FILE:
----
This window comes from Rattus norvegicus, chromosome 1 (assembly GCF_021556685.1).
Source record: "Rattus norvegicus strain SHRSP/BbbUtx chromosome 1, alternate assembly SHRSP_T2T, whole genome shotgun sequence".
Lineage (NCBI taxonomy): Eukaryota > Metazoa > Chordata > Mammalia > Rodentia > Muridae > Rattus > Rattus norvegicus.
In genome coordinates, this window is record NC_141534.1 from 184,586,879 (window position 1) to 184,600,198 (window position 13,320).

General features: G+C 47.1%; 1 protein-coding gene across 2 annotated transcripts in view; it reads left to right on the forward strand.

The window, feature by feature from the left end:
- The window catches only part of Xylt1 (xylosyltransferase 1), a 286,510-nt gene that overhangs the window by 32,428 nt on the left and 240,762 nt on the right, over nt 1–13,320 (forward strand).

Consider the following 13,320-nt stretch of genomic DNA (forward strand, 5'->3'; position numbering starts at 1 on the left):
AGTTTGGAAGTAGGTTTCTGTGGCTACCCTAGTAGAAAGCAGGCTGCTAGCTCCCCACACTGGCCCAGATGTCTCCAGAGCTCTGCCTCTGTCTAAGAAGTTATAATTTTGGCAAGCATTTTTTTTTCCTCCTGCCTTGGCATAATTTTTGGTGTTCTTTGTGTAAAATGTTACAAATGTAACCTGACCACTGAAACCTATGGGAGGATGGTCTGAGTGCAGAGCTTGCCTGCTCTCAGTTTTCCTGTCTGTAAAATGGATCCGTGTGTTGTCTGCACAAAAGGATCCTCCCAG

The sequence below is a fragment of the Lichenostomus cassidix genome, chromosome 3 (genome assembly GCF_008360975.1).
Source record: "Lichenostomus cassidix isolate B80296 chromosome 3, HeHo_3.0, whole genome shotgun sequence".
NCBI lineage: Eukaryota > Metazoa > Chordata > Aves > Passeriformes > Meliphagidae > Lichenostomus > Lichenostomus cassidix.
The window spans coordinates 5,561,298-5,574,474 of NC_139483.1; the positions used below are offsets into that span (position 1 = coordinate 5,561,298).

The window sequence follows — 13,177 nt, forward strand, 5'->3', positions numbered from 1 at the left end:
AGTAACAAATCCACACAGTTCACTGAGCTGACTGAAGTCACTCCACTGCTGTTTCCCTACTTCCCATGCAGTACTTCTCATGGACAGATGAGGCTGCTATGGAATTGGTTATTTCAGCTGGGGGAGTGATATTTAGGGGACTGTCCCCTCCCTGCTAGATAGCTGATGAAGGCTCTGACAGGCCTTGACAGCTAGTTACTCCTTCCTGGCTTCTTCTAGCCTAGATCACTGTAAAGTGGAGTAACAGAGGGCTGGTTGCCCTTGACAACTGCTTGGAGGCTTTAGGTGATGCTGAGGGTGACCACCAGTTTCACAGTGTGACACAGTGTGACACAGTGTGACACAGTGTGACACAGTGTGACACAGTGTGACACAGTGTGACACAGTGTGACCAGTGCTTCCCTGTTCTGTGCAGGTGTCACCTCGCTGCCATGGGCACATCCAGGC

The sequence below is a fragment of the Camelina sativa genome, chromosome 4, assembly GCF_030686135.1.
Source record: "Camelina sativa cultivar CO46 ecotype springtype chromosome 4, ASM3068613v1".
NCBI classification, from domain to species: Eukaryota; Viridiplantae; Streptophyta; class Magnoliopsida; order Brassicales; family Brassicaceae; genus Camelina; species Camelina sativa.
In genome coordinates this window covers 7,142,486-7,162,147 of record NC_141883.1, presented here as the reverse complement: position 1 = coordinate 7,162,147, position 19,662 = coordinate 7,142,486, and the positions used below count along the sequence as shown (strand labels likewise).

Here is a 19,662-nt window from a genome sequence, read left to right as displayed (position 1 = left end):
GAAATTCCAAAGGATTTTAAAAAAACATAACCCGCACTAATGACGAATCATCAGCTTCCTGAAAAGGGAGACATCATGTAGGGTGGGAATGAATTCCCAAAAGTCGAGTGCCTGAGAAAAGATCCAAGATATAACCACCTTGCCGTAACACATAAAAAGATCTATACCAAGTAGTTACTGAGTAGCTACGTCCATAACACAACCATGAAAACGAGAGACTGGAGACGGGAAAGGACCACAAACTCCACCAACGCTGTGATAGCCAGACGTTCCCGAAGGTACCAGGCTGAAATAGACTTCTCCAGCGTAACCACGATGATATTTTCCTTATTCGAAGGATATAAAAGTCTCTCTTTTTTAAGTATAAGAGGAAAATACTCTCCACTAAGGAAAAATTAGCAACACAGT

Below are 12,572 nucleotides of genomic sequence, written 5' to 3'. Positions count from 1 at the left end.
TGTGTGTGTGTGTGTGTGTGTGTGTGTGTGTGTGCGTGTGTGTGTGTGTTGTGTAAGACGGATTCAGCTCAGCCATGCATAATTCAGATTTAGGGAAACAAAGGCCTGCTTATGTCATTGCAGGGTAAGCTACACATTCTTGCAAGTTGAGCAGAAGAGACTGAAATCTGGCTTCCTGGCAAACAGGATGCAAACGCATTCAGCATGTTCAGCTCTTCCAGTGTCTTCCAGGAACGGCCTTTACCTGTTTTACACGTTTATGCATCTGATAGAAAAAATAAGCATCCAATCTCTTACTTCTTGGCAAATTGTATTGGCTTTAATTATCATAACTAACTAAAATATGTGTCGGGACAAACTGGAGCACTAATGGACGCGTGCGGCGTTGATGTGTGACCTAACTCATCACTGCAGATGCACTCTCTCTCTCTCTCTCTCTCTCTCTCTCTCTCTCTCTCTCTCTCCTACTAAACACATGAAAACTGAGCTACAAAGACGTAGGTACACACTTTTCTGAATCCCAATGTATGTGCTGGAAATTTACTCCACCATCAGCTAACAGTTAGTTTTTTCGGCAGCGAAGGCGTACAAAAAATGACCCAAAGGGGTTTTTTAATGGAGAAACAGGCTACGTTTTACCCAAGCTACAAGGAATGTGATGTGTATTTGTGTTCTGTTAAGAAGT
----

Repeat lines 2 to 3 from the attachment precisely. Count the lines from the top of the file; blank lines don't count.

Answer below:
Source record: "Rattus norvegicus strain SHRSP/BbbUtx chromosome 1, alternate assembly SHRSP_T2T, whole genome shotgun sequence".
Lineage (NCBI taxonomy): Eukaryota > Metazoa > Chordata > Mammalia > Rodentia > Muridae > Rattus > Rattus norvegicus.